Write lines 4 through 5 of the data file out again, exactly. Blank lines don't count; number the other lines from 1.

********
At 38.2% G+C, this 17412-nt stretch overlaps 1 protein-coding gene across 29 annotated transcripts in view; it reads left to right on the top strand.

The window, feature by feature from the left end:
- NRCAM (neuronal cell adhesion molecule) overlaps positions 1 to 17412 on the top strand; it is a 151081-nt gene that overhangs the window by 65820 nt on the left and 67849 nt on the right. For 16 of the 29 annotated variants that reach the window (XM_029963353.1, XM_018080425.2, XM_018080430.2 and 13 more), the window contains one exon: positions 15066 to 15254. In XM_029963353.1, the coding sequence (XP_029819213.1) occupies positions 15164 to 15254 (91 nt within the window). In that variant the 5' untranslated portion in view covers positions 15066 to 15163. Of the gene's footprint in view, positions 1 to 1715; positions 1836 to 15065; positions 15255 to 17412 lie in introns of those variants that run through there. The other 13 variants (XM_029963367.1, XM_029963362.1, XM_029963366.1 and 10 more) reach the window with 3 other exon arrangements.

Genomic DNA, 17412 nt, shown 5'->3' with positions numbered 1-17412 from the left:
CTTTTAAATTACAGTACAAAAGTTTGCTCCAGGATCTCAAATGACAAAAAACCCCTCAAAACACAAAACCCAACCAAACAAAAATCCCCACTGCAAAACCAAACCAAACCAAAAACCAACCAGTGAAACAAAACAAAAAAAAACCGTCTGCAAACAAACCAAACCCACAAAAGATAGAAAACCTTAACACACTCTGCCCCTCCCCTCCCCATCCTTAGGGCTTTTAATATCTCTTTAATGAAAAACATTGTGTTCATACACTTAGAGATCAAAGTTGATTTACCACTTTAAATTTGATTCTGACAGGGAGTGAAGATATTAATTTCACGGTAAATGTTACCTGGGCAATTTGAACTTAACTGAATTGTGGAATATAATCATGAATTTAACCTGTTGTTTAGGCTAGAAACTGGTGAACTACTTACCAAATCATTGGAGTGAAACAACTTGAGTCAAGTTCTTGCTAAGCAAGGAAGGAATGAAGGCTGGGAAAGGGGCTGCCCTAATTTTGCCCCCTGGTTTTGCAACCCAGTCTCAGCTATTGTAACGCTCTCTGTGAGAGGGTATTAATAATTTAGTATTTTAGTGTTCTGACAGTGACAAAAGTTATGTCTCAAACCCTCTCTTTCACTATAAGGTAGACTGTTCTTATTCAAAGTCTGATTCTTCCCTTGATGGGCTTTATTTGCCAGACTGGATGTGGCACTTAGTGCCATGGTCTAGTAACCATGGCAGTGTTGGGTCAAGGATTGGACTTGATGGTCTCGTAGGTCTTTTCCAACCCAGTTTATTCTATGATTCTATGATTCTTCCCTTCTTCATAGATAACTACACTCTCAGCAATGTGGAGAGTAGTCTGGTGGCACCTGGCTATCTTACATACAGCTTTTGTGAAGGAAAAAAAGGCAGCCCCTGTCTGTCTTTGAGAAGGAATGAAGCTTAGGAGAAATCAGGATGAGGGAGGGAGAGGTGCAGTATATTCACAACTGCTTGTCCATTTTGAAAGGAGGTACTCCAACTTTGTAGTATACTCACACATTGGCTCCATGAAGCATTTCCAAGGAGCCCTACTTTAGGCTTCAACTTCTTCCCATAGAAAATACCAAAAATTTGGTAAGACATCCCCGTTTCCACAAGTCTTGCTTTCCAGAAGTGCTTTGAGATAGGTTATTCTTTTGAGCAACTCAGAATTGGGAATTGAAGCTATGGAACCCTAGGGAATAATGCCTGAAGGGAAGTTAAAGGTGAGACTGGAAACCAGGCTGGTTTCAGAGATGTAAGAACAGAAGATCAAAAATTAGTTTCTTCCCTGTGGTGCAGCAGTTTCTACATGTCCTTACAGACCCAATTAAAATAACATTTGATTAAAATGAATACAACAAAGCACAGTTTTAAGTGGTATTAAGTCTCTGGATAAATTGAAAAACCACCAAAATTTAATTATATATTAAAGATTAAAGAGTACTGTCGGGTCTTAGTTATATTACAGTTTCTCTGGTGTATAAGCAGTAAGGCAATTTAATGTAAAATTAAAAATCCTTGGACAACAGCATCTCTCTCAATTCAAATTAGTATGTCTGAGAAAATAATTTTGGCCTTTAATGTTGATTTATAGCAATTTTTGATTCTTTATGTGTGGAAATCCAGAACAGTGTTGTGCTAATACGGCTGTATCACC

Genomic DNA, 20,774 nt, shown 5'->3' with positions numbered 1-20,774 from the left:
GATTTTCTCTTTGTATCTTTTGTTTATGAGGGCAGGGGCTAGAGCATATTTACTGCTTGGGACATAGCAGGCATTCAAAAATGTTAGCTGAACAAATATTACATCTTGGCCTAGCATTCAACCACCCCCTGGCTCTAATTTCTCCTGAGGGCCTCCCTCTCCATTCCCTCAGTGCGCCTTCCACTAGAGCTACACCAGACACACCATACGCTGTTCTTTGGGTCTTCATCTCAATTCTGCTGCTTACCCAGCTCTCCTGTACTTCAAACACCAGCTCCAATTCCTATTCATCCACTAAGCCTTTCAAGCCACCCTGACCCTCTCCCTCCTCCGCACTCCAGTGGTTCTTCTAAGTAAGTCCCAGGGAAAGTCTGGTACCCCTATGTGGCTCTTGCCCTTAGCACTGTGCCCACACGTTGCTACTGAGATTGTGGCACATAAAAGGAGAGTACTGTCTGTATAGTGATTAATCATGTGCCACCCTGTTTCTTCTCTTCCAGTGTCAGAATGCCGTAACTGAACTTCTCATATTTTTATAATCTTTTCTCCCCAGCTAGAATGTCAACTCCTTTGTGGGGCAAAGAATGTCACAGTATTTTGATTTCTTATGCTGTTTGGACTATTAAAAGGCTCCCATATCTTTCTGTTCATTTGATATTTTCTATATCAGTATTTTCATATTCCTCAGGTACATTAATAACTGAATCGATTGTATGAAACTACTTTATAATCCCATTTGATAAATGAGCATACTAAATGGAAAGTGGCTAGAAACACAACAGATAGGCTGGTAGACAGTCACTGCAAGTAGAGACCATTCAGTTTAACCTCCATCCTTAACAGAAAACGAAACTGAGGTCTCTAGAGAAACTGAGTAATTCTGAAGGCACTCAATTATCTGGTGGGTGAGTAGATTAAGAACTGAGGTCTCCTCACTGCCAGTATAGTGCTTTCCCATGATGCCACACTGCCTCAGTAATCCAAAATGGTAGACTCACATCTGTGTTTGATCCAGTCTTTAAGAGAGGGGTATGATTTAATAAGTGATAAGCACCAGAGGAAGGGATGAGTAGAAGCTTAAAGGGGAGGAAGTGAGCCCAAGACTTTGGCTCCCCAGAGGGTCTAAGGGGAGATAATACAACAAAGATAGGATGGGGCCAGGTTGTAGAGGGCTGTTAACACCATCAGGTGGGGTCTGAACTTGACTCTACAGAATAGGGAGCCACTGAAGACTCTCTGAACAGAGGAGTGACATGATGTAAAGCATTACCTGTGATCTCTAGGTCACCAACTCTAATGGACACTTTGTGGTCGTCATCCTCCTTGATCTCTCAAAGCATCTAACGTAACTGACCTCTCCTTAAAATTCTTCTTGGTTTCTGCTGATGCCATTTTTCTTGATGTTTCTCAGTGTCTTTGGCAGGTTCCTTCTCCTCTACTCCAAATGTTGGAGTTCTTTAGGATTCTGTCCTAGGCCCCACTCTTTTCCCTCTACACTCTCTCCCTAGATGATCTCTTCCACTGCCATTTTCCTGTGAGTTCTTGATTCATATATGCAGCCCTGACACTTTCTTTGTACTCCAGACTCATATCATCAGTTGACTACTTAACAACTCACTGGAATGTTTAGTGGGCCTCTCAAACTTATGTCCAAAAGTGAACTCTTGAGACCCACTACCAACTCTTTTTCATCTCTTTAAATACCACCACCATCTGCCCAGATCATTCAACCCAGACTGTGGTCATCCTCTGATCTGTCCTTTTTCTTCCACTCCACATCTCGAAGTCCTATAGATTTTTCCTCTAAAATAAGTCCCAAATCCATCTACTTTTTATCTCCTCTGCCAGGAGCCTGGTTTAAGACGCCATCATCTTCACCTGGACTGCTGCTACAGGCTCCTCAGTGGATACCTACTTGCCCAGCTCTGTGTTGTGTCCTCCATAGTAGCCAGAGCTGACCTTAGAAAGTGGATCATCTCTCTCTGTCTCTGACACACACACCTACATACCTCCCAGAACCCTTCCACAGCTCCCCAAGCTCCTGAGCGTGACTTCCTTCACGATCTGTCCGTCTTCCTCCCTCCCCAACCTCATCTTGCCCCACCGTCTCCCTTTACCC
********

Genomic DNA, 17412 nt, shown 5'->3' with positions numbered 1-17412 from the left:
CTTTTAAATTACAGTACAAAAGTTTGCTCCAGGATCTCAAATGACAAAAAACCCCTCAAAACACAAAACCCAACCAAACAAAAATCCCCACTGCAAAACCAAACCAAACCAAAAACCAACCAGTGAAACAAAACAAAAAAAAACCGTCTGCAAACAAACCAAACCCACAAAAGATAGAAAACCTTAACACACTCTGCCCCTCCCCTCCCCATCCTTAGGGCTTTTAATATCTCTTTAATGAAAAACATTGTGTTCATACACTTAGAGATCAAAGTTGATTTACCACTTTAAATTTGATTCTGACAGGGAGTGAAGATATTAATTTCACGGTAAATGTTACCTGGGCAATTTGAACTTAACTGAATTGTGGAATATAATCATGAATTTAACCTGTTGTTTAGGCTAGAAACTGGTGAACTACTTACCAAATCATTGGAGTGAAACAACTTGAGTCAAGTTCTTGCTAAGCAAGGAAGGAATGAAGGCTGGGAAAGGGGCTGCCCTAATTTTGCCCCCTGGTTTTGCAACCCAGTCTCAGCTATTGTAACGCTCTCTGTGAGAGGGTATTAATAATTTAGTATTTTAGTGTTCTGACAGTGACAAAAGTTATGTCTCAAACCCTCTCTTTCACTATAAGGTAGACTGTTCTTATTCAAAGTCTGATTCTTCCCTTGATGGGCTTTATTTGCCAGACTGGATGTGGCACTTAGTGCCATGGTCTAGTAACCATGGCAGTGTTGGGTCAAGGATTGGACTTGATGGTCTCGTAGGTCTTTTCCAACCCAGTTTATTCTATGATTCTATGATTCTTCCCTTCTTCATAGATAACTACACTCTCAGCAATGTGGAGAGTAGTCTGGTGGCACCTGGCTATCTTACATACAGCTTTTGTGAAGGAAAAAAAGGCAGCCCCTGTCTGTCTTTGAGAAGGAATGAAGCTTAGGAGAAATCAGGATGAGGGAGGGAGAGGTGCAGTATATTCACAACTGCTTGTCCATTTTGAAAGGAGGTACTCCAACTTTGTAGTATACTCACACATTGGCTCCATGAAGCATTTCCAAGGAGCCCTACTTTAGGCTTCAACTTCTTCCCATAGAAAATACCAAAAATTTGGTAAGACATCCCCGTTTCCACAAGTCTTGCTTTCCAGAAGTGCTTTGAGATAGGTTATTCTTTTGAGCAACTCAGAATTGGGAATTGAAGCTATGGAACCCTAGGGAATAATGCCTGAAGGGAAGTTAAAGGTGAGACTGGAAACCAGGCTGGTTTCAGAGATGTAAGAACAGAAGATCAAAAATTAGTTTCTTCCCTGTGGTGCAGCAGTTTCTACATGTCCTTACAGACCCAATTAAAATAACATTTGATTAAAATGAATACAACAAAGCACAGTTTTAAGTGGTATTAAGTCTCTGGATAAATTGAAAAACCACCAAAATTTAATTATATATTAAAGATTAAAGAGTACTGTCGGGTCTTAGTTATATTACAGTTTCTCTGGTGTATAAGCAGTAAGGCAATTTAATGTAAAATTAAAAATCCTTGGACAACAGCATCTCTCTCAATTCAAATTAGTATGTCTGAGAAAATAATTTTGGCCTTTAATGTTGATTTATAGCAATTTTTGATTCTTTATGTGTGGAAATCCAGAACAGTGTTGTGCTAATACGGCTGTATCACC